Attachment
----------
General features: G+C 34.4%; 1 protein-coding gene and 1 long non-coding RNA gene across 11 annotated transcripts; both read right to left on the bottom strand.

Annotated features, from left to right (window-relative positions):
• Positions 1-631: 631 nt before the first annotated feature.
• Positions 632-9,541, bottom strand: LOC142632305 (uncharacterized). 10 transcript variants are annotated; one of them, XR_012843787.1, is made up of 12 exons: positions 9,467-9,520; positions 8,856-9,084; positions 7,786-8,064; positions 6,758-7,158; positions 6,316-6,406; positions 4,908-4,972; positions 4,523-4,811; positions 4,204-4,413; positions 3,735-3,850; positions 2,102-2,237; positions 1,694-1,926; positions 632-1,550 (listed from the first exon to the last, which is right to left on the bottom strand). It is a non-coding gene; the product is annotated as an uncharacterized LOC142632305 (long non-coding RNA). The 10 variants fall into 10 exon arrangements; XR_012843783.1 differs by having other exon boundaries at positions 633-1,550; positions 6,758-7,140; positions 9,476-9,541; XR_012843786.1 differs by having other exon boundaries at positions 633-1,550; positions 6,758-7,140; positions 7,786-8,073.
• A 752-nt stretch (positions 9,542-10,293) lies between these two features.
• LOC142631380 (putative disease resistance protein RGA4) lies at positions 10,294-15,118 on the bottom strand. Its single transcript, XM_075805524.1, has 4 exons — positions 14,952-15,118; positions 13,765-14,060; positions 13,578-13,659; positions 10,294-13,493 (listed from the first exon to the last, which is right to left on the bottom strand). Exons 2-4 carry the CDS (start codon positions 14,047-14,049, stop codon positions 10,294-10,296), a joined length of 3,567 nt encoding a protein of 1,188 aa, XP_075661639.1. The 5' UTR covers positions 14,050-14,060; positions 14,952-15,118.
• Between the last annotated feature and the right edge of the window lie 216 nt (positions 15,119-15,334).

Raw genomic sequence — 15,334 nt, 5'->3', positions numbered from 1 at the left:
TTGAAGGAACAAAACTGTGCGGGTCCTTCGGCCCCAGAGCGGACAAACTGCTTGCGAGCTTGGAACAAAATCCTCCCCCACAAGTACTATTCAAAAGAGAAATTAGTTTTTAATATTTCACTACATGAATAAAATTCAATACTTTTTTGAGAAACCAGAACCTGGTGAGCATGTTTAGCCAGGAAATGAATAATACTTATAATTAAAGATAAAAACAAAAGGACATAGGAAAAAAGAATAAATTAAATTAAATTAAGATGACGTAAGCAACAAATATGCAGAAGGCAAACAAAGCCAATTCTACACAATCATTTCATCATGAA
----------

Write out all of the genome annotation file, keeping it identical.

General features: G+C 34.4%; 1 protein-coding gene and 1 long non-coding RNA gene across 11 annotated transcripts; both read right to left on the bottom strand.

Annotated features, from left to right (window-relative positions):
• Positions 1-631: 631 nt before the first annotated feature.
• Positions 632-9,541, bottom strand: LOC142632305 (uncharacterized). 10 transcript variants are annotated; one of them, XR_012843787.1, is made up of 12 exons: positions 9,467-9,520; positions 8,856-9,084; positions 7,786-8,064; positions 6,758-7,158; positions 6,316-6,406; positions 4,908-4,972; positions 4,523-4,811; positions 4,204-4,413; positions 3,735-3,850; positions 2,102-2,237; positions 1,694-1,926; positions 632-1,550 (listed from the first exon to the last, which is right to left on the bottom strand). It is a non-coding gene; the product is annotated as an uncharacterized LOC142632305 (long non-coding RNA). The 10 variants fall into 10 exon arrangements; XR_012843783.1 differs by having other exon boundaries at positions 633-1,550; positions 6,758-7,140; positions 9,476-9,541; XR_012843786.1 differs by having other exon boundaries at positions 633-1,550; positions 6,758-7,140; positions 7,786-8,073.
• A 752-nt stretch (positions 9,542-10,293) lies between these two features.
• LOC142631380 (putative disease resistance protein RGA4) lies at positions 10,294-15,118 on the bottom strand. Its single transcript, XM_075805524.1, has 4 exons — positions 14,952-15,118; positions 13,765-14,060; positions 13,578-13,659; positions 10,294-13,493 (listed from the first exon to the last, which is right to left on the bottom strand). Exons 2-4 carry the CDS (start codon positions 14,047-14,049, stop codon positions 10,294-10,296), a joined length of 3,567 nt encoding a protein of 1,188 aa, XP_075661639.1. The 5' UTR covers positions 14,050-14,060; positions 14,952-15,118.
• Between the last annotated feature and the right edge of the window lie 216 nt (positions 15,119-15,334).

Raw genomic sequence — 15,334 nt, 5'->3', positions numbered from 1 at the left:
TTGAAGGAACAAAACTGTGCGGGTCCTTCGGCCCCAGAGCGGACAAACTGCTTGCGAGCTTGGAACAAAATCCTCCCCCACAAGTACTATTCAAAAGAGAAATTAGTTTTTAATATTTCACTACATGAATAAAATTCAATACTTTTTTGAGAAACCAGAACCTGGTGAGCATGTTTAGCCAGGAAATGAATAATACTTATAATTAAAGATAAAAACAAAAGGACATAGGAAAAAAGAATAAATTAAATTAAATTAAGATGACGTAAGCAACAAATATGCAGAAGGCAAACAAAGCCAATTCTACACAATCATTTCATCATGAA